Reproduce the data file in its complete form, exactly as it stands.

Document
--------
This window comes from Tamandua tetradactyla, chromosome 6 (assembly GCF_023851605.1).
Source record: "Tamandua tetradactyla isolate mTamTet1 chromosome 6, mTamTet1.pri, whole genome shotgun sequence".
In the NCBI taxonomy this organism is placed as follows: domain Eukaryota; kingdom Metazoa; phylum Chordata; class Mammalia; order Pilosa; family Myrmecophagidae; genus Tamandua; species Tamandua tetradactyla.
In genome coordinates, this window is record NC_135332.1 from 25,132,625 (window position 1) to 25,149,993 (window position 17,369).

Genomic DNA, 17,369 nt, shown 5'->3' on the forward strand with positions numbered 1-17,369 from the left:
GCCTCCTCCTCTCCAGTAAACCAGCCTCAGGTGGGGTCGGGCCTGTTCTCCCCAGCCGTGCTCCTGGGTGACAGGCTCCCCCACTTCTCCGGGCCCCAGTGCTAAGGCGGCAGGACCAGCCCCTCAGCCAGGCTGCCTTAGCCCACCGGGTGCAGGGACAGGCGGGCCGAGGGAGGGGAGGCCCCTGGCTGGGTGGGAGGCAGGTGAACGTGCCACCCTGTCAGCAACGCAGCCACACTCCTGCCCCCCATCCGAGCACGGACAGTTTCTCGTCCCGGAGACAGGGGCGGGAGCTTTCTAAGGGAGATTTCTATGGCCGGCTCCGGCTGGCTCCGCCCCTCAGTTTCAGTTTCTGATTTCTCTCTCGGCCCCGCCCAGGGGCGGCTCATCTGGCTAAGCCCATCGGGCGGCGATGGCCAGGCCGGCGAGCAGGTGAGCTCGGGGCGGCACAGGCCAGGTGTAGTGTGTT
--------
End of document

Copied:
This window comes from Tamandua tetradactyla, chromosome 6 (assembly GCF_023851605.1).
Source record: "Tamandua tetradactyla isolate mTamTet1 chromosome 6, mTamTet1.pri, whole genome shotgun sequence".
In the NCBI taxonomy this organism is placed as follows: domain Eukaryota; kingdom Metazoa; phylum Chordata; class Mammalia; order Pilosa; family Myrmecophagidae; genus Tamandua; species Tamandua tetradactyla.
In genome coordinates, this window is record NC_135332.1 from 25,132,625 (window position 1) to 25,149,993 (window position 17,369).

Genomic DNA, 17,369 nt, shown 5'->3' on the forward strand with positions numbered 1-17,369 from the left:
GCCTCCTCCTCTCCAGTAAACCAGCCTCAGGTGGGGTCGGGCCTGTTCTCCCCAGCCGTGCTCCTGGGTGACAGGCTCCCCCACTTCTCCGGGCCCCAGTGCTAAGGCGGCAGGACCAGCCCCTCAGCCAGGCTGCCTTAGCCCACCGGGTGCAGGGACAGGCGGGCCGAGGGAGGGGAGGCCCCTGGCTGGGTGGGAGGCAGGTGAACGTGCCACCCTGTCAGCAACGCAGCCACACTCCTGCCCCCCATCCGAGCACGGACAGTTTCTCGTCCCGGAGACAGGGGCGGGAGCTTTCTAAGGGAGATTTCTATGGCCGGCTCCGGCTGGCTCCGCCCCTCAGTTTCAGTTTCTGATTTCTCTCTCGGCCCCGCCCAGGGGCGGCTCATCTGGCTAAGCCCATCGGGCGGCGATGGCCAGGCCGGCGAGCAGGTGAGCTCGGGGCGGCACAGGCCAGGTGTAGTGTGTT